Tippmann 98 Custom Disassembly: An Illustrated Guide


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The Tippmann 98 Custom

Tippmann 98 Customs are one of the most popular paintball markers on the market and nearly everyone has one in their gearbag.

These suckers are built like tanks and have a long lifespan, even with little care. They have been the rental marker of choice (and in most cases still are) for many fields for the past couple decades for good reason as they keep working.

Pictures of some of my past 98 Customs. The one on top is a stock custom with a 32* barrel, second is my nice custom, low pressure, E-Bolt and internal mods:

Basic Maintenance and Lubrication

The most common thing you have to do with any marker is apply lubrication. You can use either synthetic gun oil or DOW 33 grease. I prefer DOW 33 because it lasts longer, but you need to disassemble the marker to apply it.

Here is what I personally use on all of my Tippmanns to keep them running smooth and can be found on Amazon at a great price:
1 oz Bottle of Gold Cup Paintball Oil – https://amzn.to/2BYcVvY
1 oz Jar of Smart Parts GR33SE – https://amzn.to/2Pwd81m

The 98 Custom has two main places where to apply the gun oil, the o-ring on the front bolt and the o-ring on the hammer. Making sure these two spots are properly lubricated will help prevent friction from wearing them out too quickly.

Picture #1 shows the hammer o-ring and #2 shows the front bolt o-ring. Just add a few drops of oil to those locations before you hit the field an you will be all set.

How to Disassemble Your Tippmann 98 Custom

Disassembling the 98 Custom can be a little overwhelming for someone who is new to the sport or doesn’t know the layout of the internals. I would highly suggest looking for the owners manual that the marker came with or looking it up online.

Click here to access the 98 Custom Owners manual on tippmannparts.com

To begin disassembly you
MUST disarm the marker, take off the air source and remove all paintballs.

TIP: Before unscrewing the 6 restraining screws, leave the feed neck in the latched position so that it holds the front sight and spring in place. Also, loosen the screws holding the ASA a few turns(air source adapter, the part where the CO2 tank and Compressed air tank goes into).

Take your 1/8″ allen key and unscrew the 6 screws in the following locations; front sight, front grip, next to the safety, rear sight, above the grip, and bottom of the grip. If you have the plastic/rubber sleeve that goes over the cocking handle, slide that off. If the rubber sleeve is hard to remove, I have found that if you put a screwdriver under it and lift it off from the bottom it comes off easier.

From here you should be able to lift off the left side panel, revealing the internals. There are a lot of small parts that may come out and get lost, so be sure to look at the half that you just took off and make sure their aren’t any parts hanging off or still attached. I have found it easier to place all the parts on the right half so I can see everything at once.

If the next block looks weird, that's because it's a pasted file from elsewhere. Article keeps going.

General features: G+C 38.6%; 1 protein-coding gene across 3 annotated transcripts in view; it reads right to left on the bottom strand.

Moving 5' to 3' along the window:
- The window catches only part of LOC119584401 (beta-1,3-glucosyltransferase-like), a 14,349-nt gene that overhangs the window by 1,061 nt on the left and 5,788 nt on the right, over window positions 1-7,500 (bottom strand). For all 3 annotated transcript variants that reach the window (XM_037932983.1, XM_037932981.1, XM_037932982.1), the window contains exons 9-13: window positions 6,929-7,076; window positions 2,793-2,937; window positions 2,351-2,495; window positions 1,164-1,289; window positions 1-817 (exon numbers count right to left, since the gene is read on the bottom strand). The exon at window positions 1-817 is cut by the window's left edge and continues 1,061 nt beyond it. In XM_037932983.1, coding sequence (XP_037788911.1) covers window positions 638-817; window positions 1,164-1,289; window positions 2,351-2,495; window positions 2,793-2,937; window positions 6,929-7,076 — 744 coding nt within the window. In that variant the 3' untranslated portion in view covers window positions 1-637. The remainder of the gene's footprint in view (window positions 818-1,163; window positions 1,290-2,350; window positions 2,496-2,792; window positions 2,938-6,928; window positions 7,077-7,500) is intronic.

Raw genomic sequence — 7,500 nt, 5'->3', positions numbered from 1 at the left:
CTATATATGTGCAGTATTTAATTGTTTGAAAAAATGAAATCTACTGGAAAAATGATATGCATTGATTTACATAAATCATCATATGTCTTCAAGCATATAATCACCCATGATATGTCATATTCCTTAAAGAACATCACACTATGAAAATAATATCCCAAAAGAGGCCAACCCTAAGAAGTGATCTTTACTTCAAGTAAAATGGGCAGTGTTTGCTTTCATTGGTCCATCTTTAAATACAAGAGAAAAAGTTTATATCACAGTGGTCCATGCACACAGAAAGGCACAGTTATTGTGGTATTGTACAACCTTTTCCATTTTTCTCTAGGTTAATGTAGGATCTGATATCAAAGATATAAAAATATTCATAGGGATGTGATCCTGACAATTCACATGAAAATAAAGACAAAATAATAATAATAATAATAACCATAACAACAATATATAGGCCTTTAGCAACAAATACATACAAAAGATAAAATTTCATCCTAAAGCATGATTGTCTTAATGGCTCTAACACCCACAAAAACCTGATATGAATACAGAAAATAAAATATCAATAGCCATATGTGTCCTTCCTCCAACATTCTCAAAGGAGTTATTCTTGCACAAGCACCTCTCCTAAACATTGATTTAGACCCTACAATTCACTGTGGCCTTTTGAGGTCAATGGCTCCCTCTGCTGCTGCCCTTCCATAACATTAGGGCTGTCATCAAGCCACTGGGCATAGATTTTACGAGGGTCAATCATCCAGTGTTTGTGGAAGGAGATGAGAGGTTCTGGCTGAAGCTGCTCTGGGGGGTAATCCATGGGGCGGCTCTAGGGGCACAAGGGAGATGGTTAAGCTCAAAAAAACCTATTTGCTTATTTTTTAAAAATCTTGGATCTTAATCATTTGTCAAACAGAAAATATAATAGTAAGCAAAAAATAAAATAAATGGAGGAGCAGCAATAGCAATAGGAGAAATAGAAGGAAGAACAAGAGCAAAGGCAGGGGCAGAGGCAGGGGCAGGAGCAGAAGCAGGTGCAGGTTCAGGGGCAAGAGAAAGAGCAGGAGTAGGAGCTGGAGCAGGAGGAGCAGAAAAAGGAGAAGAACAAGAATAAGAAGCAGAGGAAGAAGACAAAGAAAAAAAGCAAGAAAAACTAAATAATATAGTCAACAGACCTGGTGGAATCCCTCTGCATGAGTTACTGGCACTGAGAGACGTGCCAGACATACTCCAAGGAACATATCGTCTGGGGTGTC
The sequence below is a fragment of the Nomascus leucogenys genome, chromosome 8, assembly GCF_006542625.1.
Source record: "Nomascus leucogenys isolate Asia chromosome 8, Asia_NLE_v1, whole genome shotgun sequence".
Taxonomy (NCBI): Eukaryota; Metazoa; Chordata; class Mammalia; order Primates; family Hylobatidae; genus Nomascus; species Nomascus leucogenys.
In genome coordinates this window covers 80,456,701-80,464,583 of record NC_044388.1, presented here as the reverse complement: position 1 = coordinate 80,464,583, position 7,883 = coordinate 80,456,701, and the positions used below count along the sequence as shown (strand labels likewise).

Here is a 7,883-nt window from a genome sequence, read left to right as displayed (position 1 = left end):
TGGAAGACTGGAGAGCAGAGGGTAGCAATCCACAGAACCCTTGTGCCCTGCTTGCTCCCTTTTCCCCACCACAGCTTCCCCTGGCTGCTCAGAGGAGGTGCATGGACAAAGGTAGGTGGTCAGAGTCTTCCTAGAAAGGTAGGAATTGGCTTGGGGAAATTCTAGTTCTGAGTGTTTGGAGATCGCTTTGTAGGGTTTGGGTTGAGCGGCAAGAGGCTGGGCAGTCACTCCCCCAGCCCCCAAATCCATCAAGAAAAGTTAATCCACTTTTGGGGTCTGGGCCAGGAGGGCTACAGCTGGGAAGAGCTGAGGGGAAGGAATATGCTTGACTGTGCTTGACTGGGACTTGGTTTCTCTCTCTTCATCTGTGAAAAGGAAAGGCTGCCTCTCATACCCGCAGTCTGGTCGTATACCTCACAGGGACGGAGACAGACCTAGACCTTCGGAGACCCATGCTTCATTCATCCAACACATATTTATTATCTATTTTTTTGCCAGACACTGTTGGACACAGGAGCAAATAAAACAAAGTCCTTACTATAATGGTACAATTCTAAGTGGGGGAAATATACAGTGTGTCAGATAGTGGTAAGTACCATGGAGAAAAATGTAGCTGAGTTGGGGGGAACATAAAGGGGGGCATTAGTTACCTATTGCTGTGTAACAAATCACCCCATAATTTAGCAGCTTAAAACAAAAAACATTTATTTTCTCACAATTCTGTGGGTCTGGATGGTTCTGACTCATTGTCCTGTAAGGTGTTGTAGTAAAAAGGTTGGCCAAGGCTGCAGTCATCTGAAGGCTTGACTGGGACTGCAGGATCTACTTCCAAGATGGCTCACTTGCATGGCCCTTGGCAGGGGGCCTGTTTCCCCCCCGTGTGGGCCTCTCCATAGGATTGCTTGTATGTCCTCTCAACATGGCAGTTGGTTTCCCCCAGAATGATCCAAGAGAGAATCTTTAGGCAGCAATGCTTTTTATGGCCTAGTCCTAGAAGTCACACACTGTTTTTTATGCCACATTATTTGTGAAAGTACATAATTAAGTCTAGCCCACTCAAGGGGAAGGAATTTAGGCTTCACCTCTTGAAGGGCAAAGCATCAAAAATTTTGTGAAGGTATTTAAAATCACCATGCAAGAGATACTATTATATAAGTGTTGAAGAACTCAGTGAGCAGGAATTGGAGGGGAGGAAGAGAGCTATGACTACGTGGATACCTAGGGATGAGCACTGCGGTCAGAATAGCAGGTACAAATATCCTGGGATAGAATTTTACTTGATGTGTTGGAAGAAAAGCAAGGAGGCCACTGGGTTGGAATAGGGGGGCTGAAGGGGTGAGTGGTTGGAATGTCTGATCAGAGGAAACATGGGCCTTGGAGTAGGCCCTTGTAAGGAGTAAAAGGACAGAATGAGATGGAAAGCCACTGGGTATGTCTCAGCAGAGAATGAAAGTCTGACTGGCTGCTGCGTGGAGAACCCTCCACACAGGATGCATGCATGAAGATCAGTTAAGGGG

Pictures of the 98 Custom internals for both stock 98C and E-Bolt with Low pressure kit:

The newer 98 Customs may look a little different around the trigger group and hose assembly into the valve. But for the most part, the rest is the same.

The major items you want to keep track of are all the little pins that make up the trigger assembly and the orange ball detent under the front bolt.

The pins keep the trigger, trigger sear, and sear spring in the correct position and can slide out quite easily so be careful and keep an eye on them.


The orange part is the ball detent. This prevents the paintballs from double loading in the breach or just rolling out the barrel. It is a good idea to inspect the detent and make sure the front part sticking up isn’t pressed flat to the bottom. If it is, you will need to replace it. Click here to pick up a manufacture replacement from one of my favorite sellers on Ebay.

Make sure the ball detent is placed in the breach correctly (see pictures above). If placed backwards, the bolt will either stop short or cut the detent in half.

Cleaning the 98 Custom Internals

With the two halves separated, it is now easy to clean the bolt and hammer. First, remove the rear cap where the main spring inserts into all the way in the rear of the marker. This removes the spring tension on the system allowing you to easily remove the hammer, linking arm and front bolt.

The hammer is made of 3 parts; the hammer, the internal plug, and the cocking arm. You will notice that the spring goes in this part when all 3 parts are assembled correctly. You may have to rotate the cocking arm to fully reinsert the main spring.

When cleaning old broken paint or gunk from the breach or hammer channel, take a damp rag and wipe off the front bolt, hammer, and the channels where they slide back and forth. After they are dry, apply paintball oil or grease to the locations you just wiped down. Make sure to put a little oil on the bolt and hammer o-rings to help prolong their life.

I like to use Dow33 grease for the main friction points on the bolt bodies as it provides long term lubrication compared to the oil, but you still want to use synthetic paintball oil on the o-rings themselves.

Tippmann 98 Custom Valve Disassembly

Lets go over how to disassemble the Tippmann 98 Custom Valve. The one pictured below is an older version, the newer ones don’t have a threaded hose input. Disassembly is still the same. My o-rings are different colors as they are part of my master o-ring kit from Flask Paintball. You can pick up some by clicking here to go to their EBay shop.

The 98 Custom Valve can be a PAIN to open up. This is primarily due to the spiral retaining ring. There are tools to assist in the removal and installation of the retaining rings, but it can be done with a sturdy o-ring pick or small flat screwdriver.